Editor's Note: The alert below concerns our sister website myNQDC.com, a resource about nonqualified deferred compensation that is a separate publication from myStockOptions.com. The alert was sent by email to registered users of myNQDC.com on Oct. 25, 2012.

Every fall, usually in October, the IRS announces limits under Section 415 of the Internal Revenue Code that will apply in the following year to contributions and benefits made under qualified retirement plans, such as 401(k) plans. These numbers are adjusted annually for changes in the cost-of-living index. The contribution limits of qualified plans form the major reason for the existence of nonqualified plans: to allow executives and key employees to save additional amounts for retirement with an elective nonqualified plan or an excess 401(k) plan.

Last week, the IRS announced the adjustments that apply in 2013. Also last week, the Social Security Administration announced an increase in the wage based used for calculating the Social Security part of FICA taxes: in 2013, the wage cap will be $113,700 (up from $110,100 in 2012). All of the content at myNQDC.com has been updated for the 2013 figures.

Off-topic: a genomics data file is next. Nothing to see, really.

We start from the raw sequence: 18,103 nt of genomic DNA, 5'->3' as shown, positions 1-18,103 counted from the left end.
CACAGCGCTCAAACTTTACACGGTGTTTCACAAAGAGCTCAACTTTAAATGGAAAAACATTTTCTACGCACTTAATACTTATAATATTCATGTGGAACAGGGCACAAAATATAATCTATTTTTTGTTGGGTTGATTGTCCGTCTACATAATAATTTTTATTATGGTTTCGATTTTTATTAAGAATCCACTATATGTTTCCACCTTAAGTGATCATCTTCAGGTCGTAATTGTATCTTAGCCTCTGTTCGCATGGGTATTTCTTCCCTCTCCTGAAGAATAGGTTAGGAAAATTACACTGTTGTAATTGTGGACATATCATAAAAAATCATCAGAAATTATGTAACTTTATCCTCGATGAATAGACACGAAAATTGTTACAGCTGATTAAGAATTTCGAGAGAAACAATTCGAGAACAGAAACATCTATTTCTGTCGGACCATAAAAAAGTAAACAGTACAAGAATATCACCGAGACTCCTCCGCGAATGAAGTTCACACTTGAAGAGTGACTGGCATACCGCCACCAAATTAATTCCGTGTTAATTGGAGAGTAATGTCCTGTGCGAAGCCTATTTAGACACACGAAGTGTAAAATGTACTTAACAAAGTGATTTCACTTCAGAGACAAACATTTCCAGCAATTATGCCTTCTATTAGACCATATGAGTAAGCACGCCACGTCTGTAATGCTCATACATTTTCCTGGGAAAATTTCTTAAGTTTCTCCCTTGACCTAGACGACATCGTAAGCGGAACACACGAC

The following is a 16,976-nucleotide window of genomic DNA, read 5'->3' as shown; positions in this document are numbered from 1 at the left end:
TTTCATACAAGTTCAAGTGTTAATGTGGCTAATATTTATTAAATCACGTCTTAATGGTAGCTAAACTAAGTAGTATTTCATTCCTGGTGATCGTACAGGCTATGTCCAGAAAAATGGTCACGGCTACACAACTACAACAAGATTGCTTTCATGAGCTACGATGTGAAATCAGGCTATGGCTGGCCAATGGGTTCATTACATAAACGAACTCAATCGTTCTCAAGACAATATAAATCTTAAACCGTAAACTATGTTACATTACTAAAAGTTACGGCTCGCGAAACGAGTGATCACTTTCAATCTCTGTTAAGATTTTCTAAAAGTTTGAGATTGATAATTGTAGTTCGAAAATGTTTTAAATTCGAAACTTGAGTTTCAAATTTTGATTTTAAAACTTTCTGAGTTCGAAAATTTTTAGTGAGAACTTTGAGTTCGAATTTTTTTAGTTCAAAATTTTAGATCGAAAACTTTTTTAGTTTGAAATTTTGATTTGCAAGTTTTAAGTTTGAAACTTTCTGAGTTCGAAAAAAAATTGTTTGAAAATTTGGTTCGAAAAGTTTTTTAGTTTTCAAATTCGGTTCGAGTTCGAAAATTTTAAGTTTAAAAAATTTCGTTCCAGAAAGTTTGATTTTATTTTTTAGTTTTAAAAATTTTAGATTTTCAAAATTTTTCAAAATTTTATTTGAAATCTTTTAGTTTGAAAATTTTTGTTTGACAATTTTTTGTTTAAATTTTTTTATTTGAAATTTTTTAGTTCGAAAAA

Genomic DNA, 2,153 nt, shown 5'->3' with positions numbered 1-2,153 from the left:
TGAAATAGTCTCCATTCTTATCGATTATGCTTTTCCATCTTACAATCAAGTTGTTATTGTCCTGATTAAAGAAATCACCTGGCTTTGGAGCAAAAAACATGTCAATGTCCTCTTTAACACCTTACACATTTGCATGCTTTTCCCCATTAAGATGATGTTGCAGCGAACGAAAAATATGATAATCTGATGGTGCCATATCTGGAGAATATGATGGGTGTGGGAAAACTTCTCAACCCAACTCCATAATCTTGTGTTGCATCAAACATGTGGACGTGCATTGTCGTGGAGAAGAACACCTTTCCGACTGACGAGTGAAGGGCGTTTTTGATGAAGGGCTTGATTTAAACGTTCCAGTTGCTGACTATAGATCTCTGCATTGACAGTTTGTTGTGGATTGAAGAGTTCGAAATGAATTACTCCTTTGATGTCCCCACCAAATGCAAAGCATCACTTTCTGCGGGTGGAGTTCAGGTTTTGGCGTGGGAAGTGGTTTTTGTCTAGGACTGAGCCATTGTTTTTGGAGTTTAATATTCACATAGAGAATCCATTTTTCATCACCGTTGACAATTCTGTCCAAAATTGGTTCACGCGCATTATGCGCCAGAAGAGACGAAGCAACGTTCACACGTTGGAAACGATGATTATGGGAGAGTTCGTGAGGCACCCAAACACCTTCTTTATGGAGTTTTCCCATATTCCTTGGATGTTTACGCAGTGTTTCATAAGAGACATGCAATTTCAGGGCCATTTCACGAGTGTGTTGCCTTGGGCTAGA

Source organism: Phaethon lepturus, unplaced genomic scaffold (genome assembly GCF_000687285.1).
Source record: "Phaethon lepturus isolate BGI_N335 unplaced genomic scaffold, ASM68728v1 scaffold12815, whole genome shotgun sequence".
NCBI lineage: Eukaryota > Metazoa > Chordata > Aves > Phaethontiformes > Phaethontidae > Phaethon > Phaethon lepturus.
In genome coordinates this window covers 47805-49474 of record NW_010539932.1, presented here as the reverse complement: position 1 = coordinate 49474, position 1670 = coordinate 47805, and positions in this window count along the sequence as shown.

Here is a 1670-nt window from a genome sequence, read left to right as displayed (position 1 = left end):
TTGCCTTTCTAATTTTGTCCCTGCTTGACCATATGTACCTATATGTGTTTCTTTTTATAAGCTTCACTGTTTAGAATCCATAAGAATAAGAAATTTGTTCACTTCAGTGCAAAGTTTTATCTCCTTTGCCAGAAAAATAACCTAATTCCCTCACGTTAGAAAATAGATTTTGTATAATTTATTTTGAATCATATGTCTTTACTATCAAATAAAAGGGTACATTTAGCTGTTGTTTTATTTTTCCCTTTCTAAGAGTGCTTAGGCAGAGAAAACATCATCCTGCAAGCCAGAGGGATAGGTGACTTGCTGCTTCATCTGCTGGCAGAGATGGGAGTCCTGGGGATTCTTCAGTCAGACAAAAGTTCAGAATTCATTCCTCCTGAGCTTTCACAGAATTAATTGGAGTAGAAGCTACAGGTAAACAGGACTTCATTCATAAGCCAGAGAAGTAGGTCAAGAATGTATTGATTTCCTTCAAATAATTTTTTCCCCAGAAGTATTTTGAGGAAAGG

Qualified Plan Contributions: Annual Limits That Affect NQ Deferred Comp Plans

Contribution type/limit



Compensation allowed in qualified deferral and match calculation



Elective compensation deferrals



Catchup contributions for people aged 50 or older



Total defined contribution limits (employee and employer contributions) $51,000 + catchup contribution $50,000 + catchup contribution
Defined benefit plan payout limits



Income threshold defining key employees for the purposes of top-heavy plans and the six-month delay on payout upon separation



Income threshold defining highly compensated employees for the purposes of nondiscrimination testing



For a table comparing the features of 401(k) plans and NQDC plans, and their relative advantages and disadvantages, see an FAQ on myNQDC.com.